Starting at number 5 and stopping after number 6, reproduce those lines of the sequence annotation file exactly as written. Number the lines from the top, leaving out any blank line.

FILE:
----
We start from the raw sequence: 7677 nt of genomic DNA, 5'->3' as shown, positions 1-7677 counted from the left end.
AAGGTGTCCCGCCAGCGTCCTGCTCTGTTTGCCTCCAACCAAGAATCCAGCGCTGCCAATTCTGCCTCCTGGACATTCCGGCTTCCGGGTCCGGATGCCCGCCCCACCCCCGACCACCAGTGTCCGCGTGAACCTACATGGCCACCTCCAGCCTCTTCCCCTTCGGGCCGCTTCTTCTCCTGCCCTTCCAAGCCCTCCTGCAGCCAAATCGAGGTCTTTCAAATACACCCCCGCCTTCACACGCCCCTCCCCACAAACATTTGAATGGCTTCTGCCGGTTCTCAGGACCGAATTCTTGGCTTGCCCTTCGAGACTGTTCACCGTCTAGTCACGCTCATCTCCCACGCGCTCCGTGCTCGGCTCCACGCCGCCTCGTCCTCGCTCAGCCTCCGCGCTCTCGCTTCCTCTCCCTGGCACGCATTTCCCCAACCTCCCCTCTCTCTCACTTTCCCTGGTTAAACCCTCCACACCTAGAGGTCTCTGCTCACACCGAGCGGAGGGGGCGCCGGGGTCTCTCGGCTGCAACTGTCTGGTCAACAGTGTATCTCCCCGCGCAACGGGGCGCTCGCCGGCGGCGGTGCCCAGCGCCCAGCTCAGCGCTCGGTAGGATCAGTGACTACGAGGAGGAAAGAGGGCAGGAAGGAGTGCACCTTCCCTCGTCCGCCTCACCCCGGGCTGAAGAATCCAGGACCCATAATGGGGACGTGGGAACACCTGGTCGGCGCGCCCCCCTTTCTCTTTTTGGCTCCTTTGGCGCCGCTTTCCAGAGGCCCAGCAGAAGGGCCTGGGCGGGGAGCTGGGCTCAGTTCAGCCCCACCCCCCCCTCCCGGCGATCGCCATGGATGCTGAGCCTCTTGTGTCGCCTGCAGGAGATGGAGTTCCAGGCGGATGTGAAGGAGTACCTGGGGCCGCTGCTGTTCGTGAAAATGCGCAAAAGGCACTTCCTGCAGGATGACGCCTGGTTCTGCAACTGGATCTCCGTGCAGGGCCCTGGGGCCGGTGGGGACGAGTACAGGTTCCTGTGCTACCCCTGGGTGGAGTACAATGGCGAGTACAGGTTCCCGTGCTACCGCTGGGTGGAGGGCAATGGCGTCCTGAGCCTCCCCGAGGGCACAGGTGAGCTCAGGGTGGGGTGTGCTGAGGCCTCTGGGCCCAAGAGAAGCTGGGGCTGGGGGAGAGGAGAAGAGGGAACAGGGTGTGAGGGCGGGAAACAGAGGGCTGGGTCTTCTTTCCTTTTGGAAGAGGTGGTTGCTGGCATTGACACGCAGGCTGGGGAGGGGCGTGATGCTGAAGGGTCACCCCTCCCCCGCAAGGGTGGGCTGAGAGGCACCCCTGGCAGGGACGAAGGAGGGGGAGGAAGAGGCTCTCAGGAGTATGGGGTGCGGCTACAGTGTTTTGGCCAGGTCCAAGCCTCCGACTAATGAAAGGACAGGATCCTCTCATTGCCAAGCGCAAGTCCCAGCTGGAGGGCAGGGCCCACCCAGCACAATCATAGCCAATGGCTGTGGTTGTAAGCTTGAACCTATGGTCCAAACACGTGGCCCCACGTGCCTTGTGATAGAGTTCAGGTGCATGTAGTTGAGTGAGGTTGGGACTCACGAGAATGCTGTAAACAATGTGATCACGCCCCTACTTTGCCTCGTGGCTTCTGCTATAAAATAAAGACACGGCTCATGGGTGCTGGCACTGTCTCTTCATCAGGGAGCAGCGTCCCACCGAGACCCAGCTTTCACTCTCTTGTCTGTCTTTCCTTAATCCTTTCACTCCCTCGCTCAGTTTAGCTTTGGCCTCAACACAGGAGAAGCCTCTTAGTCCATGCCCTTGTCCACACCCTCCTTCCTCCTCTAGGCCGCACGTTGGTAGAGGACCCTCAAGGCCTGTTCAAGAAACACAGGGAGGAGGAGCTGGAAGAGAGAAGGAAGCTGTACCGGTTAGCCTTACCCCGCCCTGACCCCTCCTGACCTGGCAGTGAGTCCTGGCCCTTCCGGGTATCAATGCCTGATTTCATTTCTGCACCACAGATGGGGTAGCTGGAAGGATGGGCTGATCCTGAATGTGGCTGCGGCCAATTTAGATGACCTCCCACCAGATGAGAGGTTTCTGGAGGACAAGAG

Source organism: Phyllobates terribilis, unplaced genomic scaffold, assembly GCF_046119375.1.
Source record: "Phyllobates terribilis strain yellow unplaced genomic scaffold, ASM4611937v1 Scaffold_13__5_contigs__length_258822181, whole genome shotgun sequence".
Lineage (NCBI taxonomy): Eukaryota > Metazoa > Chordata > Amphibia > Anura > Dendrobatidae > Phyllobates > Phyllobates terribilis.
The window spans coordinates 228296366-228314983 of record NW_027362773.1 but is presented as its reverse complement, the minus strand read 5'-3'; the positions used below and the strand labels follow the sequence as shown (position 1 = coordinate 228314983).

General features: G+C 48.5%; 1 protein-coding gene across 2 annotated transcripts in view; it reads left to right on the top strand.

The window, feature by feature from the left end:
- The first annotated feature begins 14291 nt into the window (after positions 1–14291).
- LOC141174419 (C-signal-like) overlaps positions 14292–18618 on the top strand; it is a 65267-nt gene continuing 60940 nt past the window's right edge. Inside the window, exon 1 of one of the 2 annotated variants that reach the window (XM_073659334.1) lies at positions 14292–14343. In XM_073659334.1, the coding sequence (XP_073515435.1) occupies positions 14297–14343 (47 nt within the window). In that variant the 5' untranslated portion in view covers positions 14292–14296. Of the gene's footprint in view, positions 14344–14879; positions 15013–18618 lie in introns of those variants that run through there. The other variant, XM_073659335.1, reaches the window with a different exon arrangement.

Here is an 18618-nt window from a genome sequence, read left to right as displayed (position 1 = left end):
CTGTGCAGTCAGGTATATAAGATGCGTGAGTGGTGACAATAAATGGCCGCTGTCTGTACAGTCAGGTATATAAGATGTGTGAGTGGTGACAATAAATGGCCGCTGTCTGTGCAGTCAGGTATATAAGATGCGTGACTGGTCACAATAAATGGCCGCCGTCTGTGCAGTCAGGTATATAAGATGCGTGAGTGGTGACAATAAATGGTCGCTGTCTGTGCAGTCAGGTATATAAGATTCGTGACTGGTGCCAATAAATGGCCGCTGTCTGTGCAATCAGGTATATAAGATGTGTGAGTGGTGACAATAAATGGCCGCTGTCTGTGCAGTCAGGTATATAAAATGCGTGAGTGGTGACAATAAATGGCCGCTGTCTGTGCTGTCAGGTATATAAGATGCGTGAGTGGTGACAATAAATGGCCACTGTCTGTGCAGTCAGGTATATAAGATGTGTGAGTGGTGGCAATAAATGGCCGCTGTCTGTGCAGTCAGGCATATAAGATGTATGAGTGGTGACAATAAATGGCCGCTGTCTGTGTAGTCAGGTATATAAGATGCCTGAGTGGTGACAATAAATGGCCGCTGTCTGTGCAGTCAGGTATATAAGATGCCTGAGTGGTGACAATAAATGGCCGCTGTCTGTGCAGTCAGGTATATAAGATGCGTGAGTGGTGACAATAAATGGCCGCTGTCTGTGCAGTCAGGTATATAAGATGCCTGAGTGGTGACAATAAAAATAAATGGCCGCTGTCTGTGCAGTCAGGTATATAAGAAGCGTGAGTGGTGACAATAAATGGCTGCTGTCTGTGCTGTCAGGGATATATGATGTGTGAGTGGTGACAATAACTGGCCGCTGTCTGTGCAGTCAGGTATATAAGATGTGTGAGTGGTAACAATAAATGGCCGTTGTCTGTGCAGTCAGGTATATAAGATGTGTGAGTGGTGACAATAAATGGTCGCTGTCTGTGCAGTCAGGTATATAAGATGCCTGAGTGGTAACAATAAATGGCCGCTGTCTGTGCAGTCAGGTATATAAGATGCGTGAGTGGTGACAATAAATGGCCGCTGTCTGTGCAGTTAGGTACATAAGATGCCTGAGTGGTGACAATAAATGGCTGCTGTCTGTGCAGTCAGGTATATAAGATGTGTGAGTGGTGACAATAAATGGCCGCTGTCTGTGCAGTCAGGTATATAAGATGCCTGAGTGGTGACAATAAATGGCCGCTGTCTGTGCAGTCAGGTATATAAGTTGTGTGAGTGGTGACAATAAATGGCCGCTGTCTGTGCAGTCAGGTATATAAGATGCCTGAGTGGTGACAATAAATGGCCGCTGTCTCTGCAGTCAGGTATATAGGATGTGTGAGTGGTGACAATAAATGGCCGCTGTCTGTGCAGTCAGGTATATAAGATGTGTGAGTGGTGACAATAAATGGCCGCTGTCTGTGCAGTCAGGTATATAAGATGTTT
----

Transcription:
Lineage (NCBI taxonomy): Eukaryota > Metazoa > Chordata > Amphibia > Anura > Dendrobatidae > Phyllobates > Phyllobates terribilis.
The window spans coordinates 228296366-228314983 of record NW_027362773.1 but is presented as its reverse complement, the minus strand read 5'-3'; the positions used below and the strand labels follow the sequence as shown (position 1 = coordinate 228314983).